Of course, the resultant data could be massive. Further, it’s likely that the Secured Module is only concerned with a small subset of the data catalog. With a good strategy on Decision Point naming, it may be that a query of this type would automatically reduce to the minimum set of interest by the Secured Module. However, it may be necessary in the above query for the Secured Module to be able to filter the DataNodes based on metadata matching.
With the resultant data, however, the secured module could use the returned data in association with the underlying enterprise data to provide an ability to perform security checks in-process, rather than synchronously going to the Security Service. And, the decisions could be made very, very fast. Assuming optimization, it simply couldn’t get faster.
The only thing this leaves is the need for a strategy to keep the replicated security policy up-to-date and synchronized with the Security Service. A side benefit to the replication of the Security Policy is the elimination of the need, transactionally, for the Security Service to be up for service to be delivered by the secured module. Of course, the negative to this is that if connectivity between the Security Service and the Secured Module is disrupted, the replicated security perspective could be out-of-date. However, a strategy could be employed to ensure that this is not allowed to be the case for an extensive period of time without a systems alert or disabling of access.
Comprehensive Enterprise Authorization Strategy requires security infrastructure to bring order to users and complex networks of data. The essential elements include an Authorization Manager that provides features to allow a security administrator to create, manage and delete Teams of users. An Enterprise Data Catalog is needed that will bring addressability to enterprise data and allow for arbitrary collections for authorization purposes. Features are needed in the enterprise to define the Security Policy that will govern the Security Decisions Points that arise at various points in the enterprise, whether at the edge of the enterprise in a user-facing application, or whether embedded in a Service at the heart of the enterprise. Features to manage security policy can be a natural extension of the Authorization Manager.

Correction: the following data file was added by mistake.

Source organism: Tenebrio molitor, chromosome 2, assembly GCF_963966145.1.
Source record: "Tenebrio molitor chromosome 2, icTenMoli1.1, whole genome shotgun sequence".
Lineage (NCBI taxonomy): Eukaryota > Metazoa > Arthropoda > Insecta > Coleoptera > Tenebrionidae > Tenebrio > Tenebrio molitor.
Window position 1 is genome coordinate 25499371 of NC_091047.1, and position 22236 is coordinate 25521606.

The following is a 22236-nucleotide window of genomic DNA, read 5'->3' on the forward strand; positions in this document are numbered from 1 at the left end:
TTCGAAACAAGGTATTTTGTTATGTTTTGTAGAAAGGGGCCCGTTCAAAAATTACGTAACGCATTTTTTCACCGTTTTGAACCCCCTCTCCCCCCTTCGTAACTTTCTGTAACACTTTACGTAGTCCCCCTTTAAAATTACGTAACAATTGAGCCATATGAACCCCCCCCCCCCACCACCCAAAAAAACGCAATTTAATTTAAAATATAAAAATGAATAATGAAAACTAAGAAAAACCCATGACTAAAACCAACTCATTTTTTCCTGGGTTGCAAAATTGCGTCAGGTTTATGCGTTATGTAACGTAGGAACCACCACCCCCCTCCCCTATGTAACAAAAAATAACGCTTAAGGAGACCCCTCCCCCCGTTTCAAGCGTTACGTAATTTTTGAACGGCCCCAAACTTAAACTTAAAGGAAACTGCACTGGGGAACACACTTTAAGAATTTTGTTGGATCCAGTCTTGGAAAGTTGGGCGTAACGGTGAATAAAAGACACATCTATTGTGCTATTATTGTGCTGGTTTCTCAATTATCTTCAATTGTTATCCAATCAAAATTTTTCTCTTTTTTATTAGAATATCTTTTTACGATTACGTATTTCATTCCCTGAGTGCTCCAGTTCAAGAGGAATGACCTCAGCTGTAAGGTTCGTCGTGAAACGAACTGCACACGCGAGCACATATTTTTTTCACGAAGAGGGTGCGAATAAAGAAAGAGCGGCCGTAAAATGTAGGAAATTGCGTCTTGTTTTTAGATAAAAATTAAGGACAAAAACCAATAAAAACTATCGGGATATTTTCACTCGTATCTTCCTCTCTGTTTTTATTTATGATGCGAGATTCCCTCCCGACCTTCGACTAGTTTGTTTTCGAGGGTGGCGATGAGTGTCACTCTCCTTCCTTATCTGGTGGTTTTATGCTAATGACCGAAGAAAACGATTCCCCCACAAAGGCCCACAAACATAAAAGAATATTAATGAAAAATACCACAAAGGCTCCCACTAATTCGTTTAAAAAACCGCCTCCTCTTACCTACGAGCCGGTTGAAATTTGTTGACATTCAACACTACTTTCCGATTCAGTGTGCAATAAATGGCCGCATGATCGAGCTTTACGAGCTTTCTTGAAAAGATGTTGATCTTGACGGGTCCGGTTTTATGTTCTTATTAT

Perhaps the biggest challenge proposed herein is the Enterprise Data Catalog. The reason this is a challenge is that it requires all applications or Services within the realm of the Enterprise Authorization Strategy to be capable of publishing their data catalog and to be capable of performing Decision Point inquiries of the Security Service in the context of a published DataNode. Assuming that systems infrastructure in a given enterprise is not complete chaos, it is likely that an Enterprise Data Catalog adapter could be created to ease this burden. In the worst case, significant work may be required to integrate with the Enterprise Data Catalog and Security Service.
With an Enterprise Authorization Strategy, a comprehensive approach to access control is possible. From a compliance viewpoint it's hard to imagine how any organization can be assured of appropriate data protection without one. An Enterprise Authorization Strategy like the one proposed here, would allow a security administrator to definitively know whether any given user has access to any given unit of secured data.